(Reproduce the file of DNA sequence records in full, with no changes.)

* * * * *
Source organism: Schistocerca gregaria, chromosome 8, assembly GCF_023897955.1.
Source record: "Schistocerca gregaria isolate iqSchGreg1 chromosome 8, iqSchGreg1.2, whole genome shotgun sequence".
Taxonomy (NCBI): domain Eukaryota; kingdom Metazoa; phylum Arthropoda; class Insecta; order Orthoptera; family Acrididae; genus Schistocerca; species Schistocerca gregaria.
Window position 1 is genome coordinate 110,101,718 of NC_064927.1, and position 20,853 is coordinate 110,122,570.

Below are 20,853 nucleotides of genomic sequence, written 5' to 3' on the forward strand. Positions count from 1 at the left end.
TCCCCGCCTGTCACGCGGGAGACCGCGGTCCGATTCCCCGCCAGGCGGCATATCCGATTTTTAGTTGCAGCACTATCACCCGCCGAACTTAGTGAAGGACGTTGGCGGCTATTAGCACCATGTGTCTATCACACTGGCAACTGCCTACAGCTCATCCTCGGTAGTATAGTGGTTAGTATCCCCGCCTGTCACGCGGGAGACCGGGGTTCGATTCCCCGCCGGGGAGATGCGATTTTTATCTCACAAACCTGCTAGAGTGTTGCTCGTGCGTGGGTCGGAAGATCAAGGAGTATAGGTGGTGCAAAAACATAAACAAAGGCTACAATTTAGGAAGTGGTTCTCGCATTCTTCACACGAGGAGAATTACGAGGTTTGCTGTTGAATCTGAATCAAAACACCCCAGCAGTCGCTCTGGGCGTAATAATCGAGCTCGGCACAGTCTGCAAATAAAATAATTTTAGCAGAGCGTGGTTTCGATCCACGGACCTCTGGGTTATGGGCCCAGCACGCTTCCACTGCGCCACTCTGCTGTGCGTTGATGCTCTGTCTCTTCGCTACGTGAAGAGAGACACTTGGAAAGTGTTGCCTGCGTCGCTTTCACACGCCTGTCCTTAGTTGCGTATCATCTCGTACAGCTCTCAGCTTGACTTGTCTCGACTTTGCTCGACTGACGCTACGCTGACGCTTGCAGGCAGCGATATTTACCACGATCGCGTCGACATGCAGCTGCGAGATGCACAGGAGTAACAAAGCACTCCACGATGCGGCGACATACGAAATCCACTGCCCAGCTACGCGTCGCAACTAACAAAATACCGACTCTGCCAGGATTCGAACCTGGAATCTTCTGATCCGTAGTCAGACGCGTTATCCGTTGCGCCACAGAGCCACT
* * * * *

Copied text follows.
Source organism: Schistocerca gregaria, chromosome 8, assembly GCF_023897955.1.
Source record: "Schistocerca gregaria isolate iqSchGreg1 chromosome 8, iqSchGreg1.2, whole genome shotgun sequence".
Taxonomy (NCBI): domain Eukaryota; kingdom Metazoa; phylum Arthropoda; class Insecta; order Orthoptera; family Acrididae; genus Schistocerca; species Schistocerca gregaria.
Window position 1 is genome coordinate 110,101,718 of NC_064927.1, and position 20,853 is coordinate 110,122,570.

Below are 20,853 nucleotides of genomic sequence, written 5' to 3' on the forward strand. Positions count from 1 at the left end.
TCCCCGCCTGTCACGCGGGAGACCGCGGTCCGATTCCCCGCCAGGCGGCATATCCGATTTTTAGTTGCAGCACTATCACCCGCCGAACTTAGTGAAGGACGTTGGCGGCTATTAGCACCATGTGTCTATCACACTGGCAACTGCCTACAGCTCATCCTCGGTAGTATAGTGGTTAGTATCCCCGCCTGTCACGCGGGAGACCGGGGTTCGATTCCCCGCCGGGGAGATGCGATTTTTATCTCACAAACCTGCTAGAGTGTTGCTCGTGCGTGGGTCGGAAGATCAAGGAGTATAGGTGGTGCAAAAACATAAACAAAGGCTACAATTTAGGAAGTGGTTCTCGCATTCTTCACACGAGGAGAATTACGAGGTTTGCTGTTGAATCTGAATCAAAACACCCCAGCAGTCGCTCTGGGCGTAATAATCGAGCTCGGCACAGTCTGCAAATAAAATAATTTTAGCAGAGCGTGGTTTCGATCCACGGACCTCTGGGTTATGGGCCCAGCACGCTTCCACTGCGCCACTCTGCTGTGCGTTGATGCTCTGTCTCTTCGCTACGTGAAGAGAGACACTTGGAAAGTGTTGCCTGCGTCGCTTTCACACGCCTGTCCTTAGTTGCGTATCATCTCGTACAGCTCTCAGCTTGACTTGTCTCGACTTTGCTCGACTGACGCTACGCTGACGCTTGCAGGCAGCGATATTTACCACGATCGCGTCGACATGCAGCTGCGAGATGCACAGGAGTAACAAAGCACTCCACGATGCGGCGACATACGAAATCCACTGCCCAGCTACGCGTCGCAACTAACAAAATACCGACTCTGCCAGGATTCGAACCTGGAATCTTCTGATCCGTAGTCAGACGCGTTATCCGTTGCGCCACAGAGCCACT